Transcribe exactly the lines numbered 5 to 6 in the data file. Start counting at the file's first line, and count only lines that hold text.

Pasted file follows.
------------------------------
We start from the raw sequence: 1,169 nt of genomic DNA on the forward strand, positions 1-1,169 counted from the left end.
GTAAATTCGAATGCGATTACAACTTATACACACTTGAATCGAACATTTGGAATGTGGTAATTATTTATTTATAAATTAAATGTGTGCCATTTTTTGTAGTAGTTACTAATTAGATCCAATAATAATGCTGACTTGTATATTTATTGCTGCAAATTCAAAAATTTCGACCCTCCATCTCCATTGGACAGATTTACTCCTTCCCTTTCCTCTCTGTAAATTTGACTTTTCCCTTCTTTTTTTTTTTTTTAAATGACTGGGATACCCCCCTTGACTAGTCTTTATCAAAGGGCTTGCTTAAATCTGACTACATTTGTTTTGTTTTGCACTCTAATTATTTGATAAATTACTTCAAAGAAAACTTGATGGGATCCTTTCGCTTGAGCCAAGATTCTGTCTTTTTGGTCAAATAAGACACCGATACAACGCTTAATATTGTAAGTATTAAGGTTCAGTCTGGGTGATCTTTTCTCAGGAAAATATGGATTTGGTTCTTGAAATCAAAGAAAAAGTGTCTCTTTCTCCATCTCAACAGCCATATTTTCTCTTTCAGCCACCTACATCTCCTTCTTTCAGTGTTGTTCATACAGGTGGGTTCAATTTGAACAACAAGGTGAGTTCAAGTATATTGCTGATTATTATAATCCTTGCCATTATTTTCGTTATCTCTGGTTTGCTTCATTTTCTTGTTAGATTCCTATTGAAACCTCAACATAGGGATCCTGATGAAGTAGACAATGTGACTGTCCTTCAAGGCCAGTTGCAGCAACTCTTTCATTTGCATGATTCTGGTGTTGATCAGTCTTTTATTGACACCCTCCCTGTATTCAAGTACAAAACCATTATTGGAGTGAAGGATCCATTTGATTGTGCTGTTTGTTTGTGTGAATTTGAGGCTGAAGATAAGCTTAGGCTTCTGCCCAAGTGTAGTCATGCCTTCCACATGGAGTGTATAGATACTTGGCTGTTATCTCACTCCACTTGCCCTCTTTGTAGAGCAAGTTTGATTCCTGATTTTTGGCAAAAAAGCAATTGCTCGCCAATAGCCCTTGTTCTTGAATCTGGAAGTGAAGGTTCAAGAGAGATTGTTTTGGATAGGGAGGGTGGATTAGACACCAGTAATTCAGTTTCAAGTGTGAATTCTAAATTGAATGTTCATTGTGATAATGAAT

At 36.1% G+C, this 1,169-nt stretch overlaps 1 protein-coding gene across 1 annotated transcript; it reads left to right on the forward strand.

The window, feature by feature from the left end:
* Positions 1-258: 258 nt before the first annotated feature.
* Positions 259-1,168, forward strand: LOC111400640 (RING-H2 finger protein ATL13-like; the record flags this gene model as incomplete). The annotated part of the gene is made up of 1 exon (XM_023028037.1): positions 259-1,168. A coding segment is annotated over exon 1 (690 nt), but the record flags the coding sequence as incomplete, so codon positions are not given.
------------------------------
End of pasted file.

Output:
* Positions 1-258: 258 nt before the first annotated feature.
* Positions 259-1,168, forward strand: LOC111400640 (RING-H2 finger protein ATL13-like; the record flags this gene model as incomplete). The annotated part of the gene is made up of 1 exon (XM_023028037.1): positions 259-1,168. A coding segment is annotated over exon 1 (690 nt), but the record flags the coding sequence as incomplete, so codon positions are not given.